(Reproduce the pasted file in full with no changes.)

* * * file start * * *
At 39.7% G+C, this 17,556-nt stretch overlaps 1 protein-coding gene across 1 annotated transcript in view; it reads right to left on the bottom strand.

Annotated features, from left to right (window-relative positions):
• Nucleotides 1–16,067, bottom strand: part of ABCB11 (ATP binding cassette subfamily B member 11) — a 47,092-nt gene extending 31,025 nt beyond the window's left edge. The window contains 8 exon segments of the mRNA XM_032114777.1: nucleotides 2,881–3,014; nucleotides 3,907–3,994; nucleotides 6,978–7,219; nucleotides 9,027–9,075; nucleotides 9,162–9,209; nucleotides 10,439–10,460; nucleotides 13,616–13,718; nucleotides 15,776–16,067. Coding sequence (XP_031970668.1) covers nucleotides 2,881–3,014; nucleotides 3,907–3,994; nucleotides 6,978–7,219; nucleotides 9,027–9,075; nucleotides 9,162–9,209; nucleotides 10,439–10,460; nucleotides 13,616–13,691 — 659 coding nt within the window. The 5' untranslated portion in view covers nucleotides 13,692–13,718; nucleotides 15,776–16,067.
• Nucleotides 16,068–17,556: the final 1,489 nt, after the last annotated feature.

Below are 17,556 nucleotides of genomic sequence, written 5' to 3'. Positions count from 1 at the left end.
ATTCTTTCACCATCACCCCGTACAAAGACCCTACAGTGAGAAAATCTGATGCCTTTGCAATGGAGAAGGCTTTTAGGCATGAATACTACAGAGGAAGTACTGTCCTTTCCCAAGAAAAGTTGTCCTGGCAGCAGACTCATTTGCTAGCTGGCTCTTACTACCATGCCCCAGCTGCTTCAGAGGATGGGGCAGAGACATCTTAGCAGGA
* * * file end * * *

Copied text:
At 39.7% G+C, this 17,556-nt stretch overlaps 1 protein-coding gene across 1 annotated transcript in view; it reads right to left on the bottom strand.

Annotated features, from left to right (window-relative positions):
• Nucleotides 1–16,067, bottom strand: part of ABCB11 (ATP binding cassette subfamily B member 11) — a 47,092-nt gene extending 31,025 nt beyond the window's left edge. The window contains 8 exon segments of the mRNA XM_032114777.1: nucleotides 2,881–3,014; nucleotides 3,907–3,994; nucleotides 6,978–7,219; nucleotides 9,027–9,075; nucleotides 9,162–9,209; nucleotides 10,439–10,460; nucleotides 13,616–13,718; nucleotides 15,776–16,067. Coding sequence (XP_031970668.1) covers nucleotides 2,881–3,014; nucleotides 3,907–3,994; nucleotides 6,978–7,219; nucleotides 9,027–9,075; nucleotides 9,162–9,209; nucleotides 10,439–10,460; nucleotides 13,616–13,691 — 659 coding nt within the window. The 5' untranslated portion in view covers nucleotides 13,692–13,718; nucleotides 15,776–16,067.
• Nucleotides 16,068–17,556: the final 1,489 nt, after the last annotated feature.

Below are 17,556 nucleotides of genomic sequence, written 5' to 3'. Positions count from 1 at the left end.
ATTCTTTCACCATCACCCCGTACAAAGACCCTACAGTGAGAAAATCTGATGCCTTTGCAATGGAGAAGGCTTTTAGGCATGAATACTACAGAGGAAGTACTGTCCTTTCCCAAGAAAAGTTGTCCTGGCAGCAGACTCATTTGCTAGCTGGCTCTTACTACCATGCCCCAGCTGCTTCAGAGGATGGGGCAGAGACATCTTAGCAGGA